Lost 2

Tackling Packet Loss

August 22nd, 2014 by

If you’re experiencing jittery video and gaps in your online audio, you might need to tackle packet loss…

As discussed in our introductory article, digital communications are typically dispatched in separate parcels of data that each follow different paths to their destination device or terminal. That means each packet is at risk of various technical issues including signal degradation, overcrowded nodes along the route, a lost Internet connection or corruption. The end result can be anything from jittery video streams to a page with those annoying little x symbols where a picture should be. In this blog, we consider what causes the phenomenon of missing data, and what can be done to prevent future data transfer mishaps.

Transmission Control Protocols

The issue of packet loss has been partly tackled by Transmission Control Protocols automatically identifying any missing packets and requesting them to be re-sent by the supplying terminal. If a particular connection along the transmission route is becoming choked with packets, the TCP can slow the supply of data to enable a more steady flow. Packets will sometimes be dropped deliberately to free-up space at a congested node, but TCP’s self-healing design ensures they will be re-transmitted automatically without any obvious impact.

How To Test For Packet Loss

Packet loss can happen intermittently and resolve itself without requiring any involvement, but sometimes it can become a regular phenomenon. You can test your device’s level of packet loss by visitingwww.pingtest.net and running the diagnostic tool. HostMyCalls also has a packet loss and delay test, which is free, but involves an extended period of monitoring. It’s located at http://www.hostmycalls.com/tools, and can identify whether data loss is being caused by your ISP’s network or something closer to home.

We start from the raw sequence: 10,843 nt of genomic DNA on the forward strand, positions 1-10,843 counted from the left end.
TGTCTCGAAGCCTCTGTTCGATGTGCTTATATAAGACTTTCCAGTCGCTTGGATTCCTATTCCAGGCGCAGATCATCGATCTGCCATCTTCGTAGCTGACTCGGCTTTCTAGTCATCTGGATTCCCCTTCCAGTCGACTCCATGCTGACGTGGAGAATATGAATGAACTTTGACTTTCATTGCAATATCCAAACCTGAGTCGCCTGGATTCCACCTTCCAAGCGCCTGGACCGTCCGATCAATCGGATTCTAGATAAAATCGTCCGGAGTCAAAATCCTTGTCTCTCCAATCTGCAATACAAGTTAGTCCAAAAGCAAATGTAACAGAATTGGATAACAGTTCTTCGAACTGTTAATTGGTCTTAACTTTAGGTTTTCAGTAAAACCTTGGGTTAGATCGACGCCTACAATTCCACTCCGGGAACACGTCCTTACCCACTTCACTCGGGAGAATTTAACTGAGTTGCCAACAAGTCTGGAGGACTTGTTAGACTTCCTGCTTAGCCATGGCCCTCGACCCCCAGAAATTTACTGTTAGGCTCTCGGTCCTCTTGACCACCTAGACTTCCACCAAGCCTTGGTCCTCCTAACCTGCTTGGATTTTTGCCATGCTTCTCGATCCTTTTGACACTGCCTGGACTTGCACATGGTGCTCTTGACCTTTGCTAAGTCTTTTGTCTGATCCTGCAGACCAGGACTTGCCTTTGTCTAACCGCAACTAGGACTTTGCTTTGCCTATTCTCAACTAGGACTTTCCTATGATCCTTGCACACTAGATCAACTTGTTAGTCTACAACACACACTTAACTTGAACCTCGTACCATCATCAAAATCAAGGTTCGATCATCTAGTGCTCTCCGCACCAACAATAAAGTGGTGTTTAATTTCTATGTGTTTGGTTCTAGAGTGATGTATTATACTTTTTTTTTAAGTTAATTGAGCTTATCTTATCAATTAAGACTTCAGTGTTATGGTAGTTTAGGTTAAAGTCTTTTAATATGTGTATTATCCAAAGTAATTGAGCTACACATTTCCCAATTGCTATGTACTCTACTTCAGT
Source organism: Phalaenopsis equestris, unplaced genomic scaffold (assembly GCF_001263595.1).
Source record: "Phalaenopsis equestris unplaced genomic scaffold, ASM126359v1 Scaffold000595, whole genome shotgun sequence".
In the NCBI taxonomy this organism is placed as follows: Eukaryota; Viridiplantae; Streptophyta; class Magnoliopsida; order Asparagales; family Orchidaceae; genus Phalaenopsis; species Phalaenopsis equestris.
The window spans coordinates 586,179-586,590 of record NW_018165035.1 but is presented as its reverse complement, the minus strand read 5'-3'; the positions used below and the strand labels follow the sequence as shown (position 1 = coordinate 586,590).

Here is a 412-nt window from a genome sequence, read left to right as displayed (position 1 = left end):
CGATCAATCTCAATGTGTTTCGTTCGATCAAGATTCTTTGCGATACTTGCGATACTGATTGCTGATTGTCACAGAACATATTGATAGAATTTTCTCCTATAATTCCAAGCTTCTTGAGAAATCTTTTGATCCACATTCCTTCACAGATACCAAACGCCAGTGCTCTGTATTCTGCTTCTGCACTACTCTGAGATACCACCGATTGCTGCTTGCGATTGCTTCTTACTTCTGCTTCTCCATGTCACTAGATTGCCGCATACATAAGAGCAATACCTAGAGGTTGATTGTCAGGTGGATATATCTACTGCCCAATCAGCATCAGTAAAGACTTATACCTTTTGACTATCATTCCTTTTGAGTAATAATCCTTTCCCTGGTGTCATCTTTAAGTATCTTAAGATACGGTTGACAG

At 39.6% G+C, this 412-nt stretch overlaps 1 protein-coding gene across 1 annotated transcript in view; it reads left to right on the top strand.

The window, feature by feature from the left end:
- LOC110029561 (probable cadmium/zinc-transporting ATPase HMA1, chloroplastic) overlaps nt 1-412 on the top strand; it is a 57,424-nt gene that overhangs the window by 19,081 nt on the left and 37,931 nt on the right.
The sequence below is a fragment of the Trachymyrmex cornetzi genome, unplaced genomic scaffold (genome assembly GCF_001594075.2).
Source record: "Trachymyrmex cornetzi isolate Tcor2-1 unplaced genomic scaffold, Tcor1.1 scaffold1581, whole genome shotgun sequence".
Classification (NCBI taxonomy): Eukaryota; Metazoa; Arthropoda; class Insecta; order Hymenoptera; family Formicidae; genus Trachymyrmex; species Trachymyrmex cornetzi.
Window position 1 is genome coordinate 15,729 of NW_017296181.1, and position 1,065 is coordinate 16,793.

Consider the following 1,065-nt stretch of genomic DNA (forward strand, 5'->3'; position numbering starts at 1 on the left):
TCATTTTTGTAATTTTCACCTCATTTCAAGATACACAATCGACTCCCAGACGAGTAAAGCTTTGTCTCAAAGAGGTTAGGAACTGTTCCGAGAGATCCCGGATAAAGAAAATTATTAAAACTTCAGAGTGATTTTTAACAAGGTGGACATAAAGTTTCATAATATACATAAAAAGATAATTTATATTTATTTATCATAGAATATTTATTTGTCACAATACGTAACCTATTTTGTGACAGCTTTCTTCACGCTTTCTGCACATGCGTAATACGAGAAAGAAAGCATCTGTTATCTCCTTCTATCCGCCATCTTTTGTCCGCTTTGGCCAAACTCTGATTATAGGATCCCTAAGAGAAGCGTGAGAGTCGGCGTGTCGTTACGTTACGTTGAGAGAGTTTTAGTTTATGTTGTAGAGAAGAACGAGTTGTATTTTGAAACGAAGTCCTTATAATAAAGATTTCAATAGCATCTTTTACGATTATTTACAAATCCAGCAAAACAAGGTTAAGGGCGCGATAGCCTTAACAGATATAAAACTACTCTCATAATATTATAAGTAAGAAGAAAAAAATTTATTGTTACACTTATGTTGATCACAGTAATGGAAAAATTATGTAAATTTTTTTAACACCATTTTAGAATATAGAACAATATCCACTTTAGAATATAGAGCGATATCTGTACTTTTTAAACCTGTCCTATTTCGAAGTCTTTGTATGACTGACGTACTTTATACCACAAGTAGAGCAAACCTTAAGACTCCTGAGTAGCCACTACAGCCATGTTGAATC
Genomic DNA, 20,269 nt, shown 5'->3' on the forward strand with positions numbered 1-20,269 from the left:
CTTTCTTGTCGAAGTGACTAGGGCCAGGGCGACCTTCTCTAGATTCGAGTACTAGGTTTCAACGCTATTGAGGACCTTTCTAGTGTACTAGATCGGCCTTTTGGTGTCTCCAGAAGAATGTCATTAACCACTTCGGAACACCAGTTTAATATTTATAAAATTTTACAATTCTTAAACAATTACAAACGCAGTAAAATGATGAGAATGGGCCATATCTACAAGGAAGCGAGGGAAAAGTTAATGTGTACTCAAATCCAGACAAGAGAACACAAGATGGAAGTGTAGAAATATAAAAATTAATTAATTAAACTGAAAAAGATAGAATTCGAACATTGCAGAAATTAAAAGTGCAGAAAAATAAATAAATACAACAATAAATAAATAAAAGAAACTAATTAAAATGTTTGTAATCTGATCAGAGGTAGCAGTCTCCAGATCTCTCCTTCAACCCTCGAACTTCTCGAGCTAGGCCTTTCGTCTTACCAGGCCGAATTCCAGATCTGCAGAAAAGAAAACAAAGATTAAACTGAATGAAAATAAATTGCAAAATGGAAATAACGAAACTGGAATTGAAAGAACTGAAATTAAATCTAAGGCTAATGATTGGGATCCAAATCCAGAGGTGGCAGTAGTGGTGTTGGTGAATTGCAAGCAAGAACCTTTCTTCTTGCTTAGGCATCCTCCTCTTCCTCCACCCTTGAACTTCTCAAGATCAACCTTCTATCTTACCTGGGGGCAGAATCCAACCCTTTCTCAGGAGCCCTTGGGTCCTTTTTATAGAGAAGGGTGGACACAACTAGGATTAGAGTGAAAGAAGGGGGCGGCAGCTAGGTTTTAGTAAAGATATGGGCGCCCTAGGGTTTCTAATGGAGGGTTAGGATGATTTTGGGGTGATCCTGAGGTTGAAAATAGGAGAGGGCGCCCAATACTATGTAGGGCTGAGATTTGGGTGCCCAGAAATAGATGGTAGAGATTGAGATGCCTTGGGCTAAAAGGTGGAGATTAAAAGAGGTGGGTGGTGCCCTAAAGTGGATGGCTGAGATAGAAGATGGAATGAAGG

Quick Wins With Packet Loss

If packets are being lost by defective hardware or software, a trip to your local branch of Maplin may be necessary. A wireless booster or omnidirectional antenna can improve signal strength in Wi-Fi systems, while switching between the 13 commonly available channels can also help to cut out interference from neighbouring Wi-Fi loops. Also bear in mind that wireless data is being sent through air already congested by mobile phone data, baby monitors and power lines. Something as simple as moving your microwave oven can alleviate packet loss, since the 2.4GHz and 5GHz frequency bands are particularly susceptible to outside interference. Also ensure that your Internet-enabled devices aren’t completely full or running outmoded software, update any device drivers, and check all sockets and cables are clean and undamaged.

Packet loss concealment is a modern solution to the issue of degraded digital content in VoIP conversations. These algorithms replay the most recently received packet (or alternatively insert tiny patches of silence in lieu of the missing packets) to minimise the drop in call quality associated with ongoing data loss. By the time you reach 20 per cent data loss, dialogue will be pretty staccato and robotic-sounding, but it should still be decipherable as the human brain manages to fill in the gaps. Without these algorithmic insertions, words wouldn’t maintain their normal flow and signal degradation would probably render the conversation unsustainable.

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